“The original fundraising campaign was almost like a Kickstarter campaign. Famous New Yorkers like Franklyn and Eleanor Roosevelt, John D Rockefeller, and James Spire, whose descendants are still important in New York City, were involved. There were also ordinary people who gave what they could.”
“Some of those gifts were six-figure gifts, which was a great deal, in 1923. But also we had those who gave a dollar.
“We have always had a history of female curators, which was unusual at the time. We also have a really rich photography collection. A curator named Gracie Mayer, who moved to the Museum of Modern Art, later on, was responsible for building a very important collection of images from the built environment of New York; we have a powerful collection of historic New York images.”
Moving and revamping the museum
The MCNY was originally housed in Gracie Mansion, where the mayor of New York City lives now.
“In 1932 our building opened on 5th Ave on the site where we are now. It’s a neo-Georgian building that looks like a mansion. It was always designed and intended to be a museum. I think people from the street level sometimes wonder whose home it was. It was always our home,” says Donhauser.
In the second half of the 20th century the building became a little run down.
“At one point there was a question about whether or not we should move downtown. Or whether to merge with New York Historical Society. Then our Board decided after 911 to stay in our current site and to commit to renovating the building. This triggered the 10-year building campaign.
“What I love about it is that the building feels very fresh and modern. But it also has a traditional aspect, which really sums up our identity as a museum. We’re not just chasing the new and the glitzy modern. We still have deep roots in our history and the history of the city.
“It’s very timely for the crises that we’ve been living through. In terms of racial justice, we can look back to 1968. For the pandemic, we look back at 1918. There are so many examples of the importance of understanding what happened in the past, through the contemporary lens.”
A new type of museum
Donhauser has described MCNY as a ‘new type of museum’:
“Museums for the last 100-plus years have been staid places that present their viewpoints to the public. What we are doing is creating an engaging, interactive dynamic space. To me, it feels like a new opportunity.”
“Lonnie Bunch, the head of the Smithsonian, talks about museums being not a community centre, but actually the centre of the community. That’s something that is such an exciting possibility in a place like New York.”
Engaging new audiences
As the MCNY moves towards that model, the hope is that it will also attract and engage a broader range of audiences.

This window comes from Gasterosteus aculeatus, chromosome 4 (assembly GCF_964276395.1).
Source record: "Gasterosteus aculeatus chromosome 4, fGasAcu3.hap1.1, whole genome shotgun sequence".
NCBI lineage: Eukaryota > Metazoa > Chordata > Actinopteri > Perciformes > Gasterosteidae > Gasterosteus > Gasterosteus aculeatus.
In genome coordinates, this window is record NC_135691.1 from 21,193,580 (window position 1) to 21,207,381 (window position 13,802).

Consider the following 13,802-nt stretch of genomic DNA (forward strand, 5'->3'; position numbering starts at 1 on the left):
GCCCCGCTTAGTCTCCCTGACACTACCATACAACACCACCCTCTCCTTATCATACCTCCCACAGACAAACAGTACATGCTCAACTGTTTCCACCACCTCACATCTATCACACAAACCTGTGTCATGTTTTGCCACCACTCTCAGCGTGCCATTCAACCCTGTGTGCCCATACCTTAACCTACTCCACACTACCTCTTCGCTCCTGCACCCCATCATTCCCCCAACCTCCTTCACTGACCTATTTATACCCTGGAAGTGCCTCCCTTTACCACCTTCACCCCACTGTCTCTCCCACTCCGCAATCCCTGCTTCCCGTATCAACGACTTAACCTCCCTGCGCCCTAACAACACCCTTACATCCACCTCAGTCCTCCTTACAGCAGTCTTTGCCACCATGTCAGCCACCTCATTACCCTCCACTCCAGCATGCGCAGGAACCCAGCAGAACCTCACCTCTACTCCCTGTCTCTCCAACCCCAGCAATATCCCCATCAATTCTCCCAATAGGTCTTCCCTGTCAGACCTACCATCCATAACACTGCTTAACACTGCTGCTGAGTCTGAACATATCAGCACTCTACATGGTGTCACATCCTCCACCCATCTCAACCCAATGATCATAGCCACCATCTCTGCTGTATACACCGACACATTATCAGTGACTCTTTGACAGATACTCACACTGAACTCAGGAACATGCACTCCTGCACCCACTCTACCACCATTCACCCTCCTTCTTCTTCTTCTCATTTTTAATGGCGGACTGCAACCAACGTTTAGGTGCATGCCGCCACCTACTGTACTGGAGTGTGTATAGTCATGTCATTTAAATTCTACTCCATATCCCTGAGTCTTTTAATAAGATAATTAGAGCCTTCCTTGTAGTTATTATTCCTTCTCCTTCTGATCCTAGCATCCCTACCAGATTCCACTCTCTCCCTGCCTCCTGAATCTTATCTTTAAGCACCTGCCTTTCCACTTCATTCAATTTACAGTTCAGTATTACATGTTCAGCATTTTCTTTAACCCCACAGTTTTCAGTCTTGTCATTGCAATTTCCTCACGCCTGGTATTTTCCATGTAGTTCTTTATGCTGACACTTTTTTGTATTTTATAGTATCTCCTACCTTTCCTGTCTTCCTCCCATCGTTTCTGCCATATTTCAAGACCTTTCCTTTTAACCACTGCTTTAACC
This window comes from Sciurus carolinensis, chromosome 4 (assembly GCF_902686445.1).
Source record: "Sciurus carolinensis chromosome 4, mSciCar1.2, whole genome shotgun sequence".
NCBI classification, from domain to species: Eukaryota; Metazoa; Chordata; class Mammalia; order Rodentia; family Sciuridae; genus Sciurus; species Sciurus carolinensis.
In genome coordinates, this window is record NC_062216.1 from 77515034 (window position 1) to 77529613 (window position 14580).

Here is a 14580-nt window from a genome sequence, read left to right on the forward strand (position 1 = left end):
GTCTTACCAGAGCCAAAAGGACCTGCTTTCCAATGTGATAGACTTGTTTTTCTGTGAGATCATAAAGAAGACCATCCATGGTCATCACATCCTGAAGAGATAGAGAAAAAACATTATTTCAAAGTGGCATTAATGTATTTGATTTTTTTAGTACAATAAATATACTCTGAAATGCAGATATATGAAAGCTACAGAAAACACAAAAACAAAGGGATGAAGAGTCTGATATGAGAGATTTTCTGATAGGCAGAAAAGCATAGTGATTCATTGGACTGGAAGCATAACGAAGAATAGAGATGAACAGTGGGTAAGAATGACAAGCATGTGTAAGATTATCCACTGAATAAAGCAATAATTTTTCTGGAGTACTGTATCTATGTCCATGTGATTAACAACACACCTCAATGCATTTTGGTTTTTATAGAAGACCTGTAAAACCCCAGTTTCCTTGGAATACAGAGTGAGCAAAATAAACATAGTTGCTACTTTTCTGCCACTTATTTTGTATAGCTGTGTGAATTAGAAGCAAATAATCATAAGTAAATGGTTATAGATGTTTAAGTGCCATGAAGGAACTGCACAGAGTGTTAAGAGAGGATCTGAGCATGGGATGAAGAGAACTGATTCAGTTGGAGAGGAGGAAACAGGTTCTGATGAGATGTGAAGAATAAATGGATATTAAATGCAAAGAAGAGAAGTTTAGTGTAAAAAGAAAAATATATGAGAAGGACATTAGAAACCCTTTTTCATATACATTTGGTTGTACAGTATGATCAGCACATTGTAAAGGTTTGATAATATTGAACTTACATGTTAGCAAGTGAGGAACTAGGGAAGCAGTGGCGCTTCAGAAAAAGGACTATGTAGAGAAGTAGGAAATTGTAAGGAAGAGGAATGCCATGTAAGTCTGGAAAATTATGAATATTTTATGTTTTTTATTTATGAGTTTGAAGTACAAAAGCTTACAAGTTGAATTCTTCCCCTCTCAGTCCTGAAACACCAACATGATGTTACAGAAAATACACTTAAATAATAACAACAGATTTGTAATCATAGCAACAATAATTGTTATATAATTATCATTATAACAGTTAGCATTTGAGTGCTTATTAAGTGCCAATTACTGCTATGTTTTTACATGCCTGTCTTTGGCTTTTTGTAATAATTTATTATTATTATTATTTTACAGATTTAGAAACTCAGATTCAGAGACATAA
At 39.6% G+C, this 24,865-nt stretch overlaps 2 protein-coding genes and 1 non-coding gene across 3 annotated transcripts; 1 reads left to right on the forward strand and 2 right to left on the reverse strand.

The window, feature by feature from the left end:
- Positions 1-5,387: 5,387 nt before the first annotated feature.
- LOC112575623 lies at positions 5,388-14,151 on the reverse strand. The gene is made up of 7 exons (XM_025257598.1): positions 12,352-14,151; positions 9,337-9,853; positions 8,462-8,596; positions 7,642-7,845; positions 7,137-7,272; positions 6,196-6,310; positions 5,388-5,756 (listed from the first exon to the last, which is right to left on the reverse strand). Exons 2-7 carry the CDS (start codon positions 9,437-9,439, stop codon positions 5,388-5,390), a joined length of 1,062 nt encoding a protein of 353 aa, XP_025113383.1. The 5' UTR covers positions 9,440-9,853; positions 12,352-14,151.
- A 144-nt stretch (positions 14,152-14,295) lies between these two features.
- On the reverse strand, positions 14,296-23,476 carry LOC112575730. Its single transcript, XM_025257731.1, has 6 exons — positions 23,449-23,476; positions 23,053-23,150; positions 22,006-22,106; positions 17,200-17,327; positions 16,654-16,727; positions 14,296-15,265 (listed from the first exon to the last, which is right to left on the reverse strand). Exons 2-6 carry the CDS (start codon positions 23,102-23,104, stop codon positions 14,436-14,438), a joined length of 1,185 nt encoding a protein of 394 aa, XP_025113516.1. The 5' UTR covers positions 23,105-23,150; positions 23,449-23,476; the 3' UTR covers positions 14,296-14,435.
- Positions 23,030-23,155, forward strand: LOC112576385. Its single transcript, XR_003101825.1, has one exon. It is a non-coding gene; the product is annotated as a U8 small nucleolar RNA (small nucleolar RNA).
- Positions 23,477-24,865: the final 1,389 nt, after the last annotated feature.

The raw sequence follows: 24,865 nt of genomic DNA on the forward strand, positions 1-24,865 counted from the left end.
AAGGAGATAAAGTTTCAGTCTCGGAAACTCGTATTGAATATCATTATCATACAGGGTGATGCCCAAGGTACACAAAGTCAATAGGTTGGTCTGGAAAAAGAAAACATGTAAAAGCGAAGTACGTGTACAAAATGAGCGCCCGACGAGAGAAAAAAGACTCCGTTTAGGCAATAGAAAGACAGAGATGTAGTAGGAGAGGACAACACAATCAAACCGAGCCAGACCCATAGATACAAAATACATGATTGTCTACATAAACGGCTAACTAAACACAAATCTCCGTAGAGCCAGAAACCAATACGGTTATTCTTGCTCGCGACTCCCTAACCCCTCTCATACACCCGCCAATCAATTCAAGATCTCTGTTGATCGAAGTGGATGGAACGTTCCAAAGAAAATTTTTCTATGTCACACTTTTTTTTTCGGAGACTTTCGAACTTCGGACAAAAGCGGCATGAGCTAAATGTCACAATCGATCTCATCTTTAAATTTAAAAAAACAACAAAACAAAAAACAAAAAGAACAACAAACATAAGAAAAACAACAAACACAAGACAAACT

“I think all museums are facing this challenge right now. There is an older demographic of museum-goers, and that’s great. But I’d like to attract people who don’t necessarily think of a museum as a place for them, and to make the museum accessible and exciting in a way that gives them the courage to step through the austere facade and realise that there are subject matters inside that have meaning to them, their communities, their family and friends.
“I want them to be able to come together with their family and friends to share that experience and to have it be an exciting, interactive moment.”
“We have seen that our attendance has changed, that we are attracting younger audiences that are also more diverse,” continues Donhauser.
“It is a source of pride for us. The average age of most museum-goers, if you ask any big museum, tends to skew older. It’s fairly homogeneous – advanced degrees, very well educated. I would like to be able to attract a younger dynamic that is more diverse, and be able to celebrate the work that we do that way.”
MCNY and COVID-19
Touching on the challenges of the last year, she says: “A lot of our visitors were tourists, many from Europe. The Europeans have a love of city museums; there are not a lot of city museums in the US, and we are the oldest.
“We certainly missed those foreign international visitors, as well as the domestic travellers. I think the question for the next couple of years is when and how people will feel comfortable returning, and if they are going to want to come to a place like New York.
“Obviously, there are certain hotspots around the world that received a lot of press and attention. New York was one of them.”
“We believe, and certainly we show it in our exhibitions, that the demise of New York has been predicted many, many times. And New York has always proven it wrong; New York is a resilient place that continues to come back stronger and better, and this is just one of those milestones. But, for the short term, it’s a question of how to predict that, and how to programme around it.
The rise of digital
There have been, says Donhauser, some benefits to have come from the events of the last year:
“Being able to share our content digitally with a more global audience was a challenge initially. But it has been exciting, and we have improved. It’s exciting, too, to continue to build on that. We used to have a lot of school groups and field trips. I don’t think those will be back soon, so we will be digitally going into the classrooms, as well.”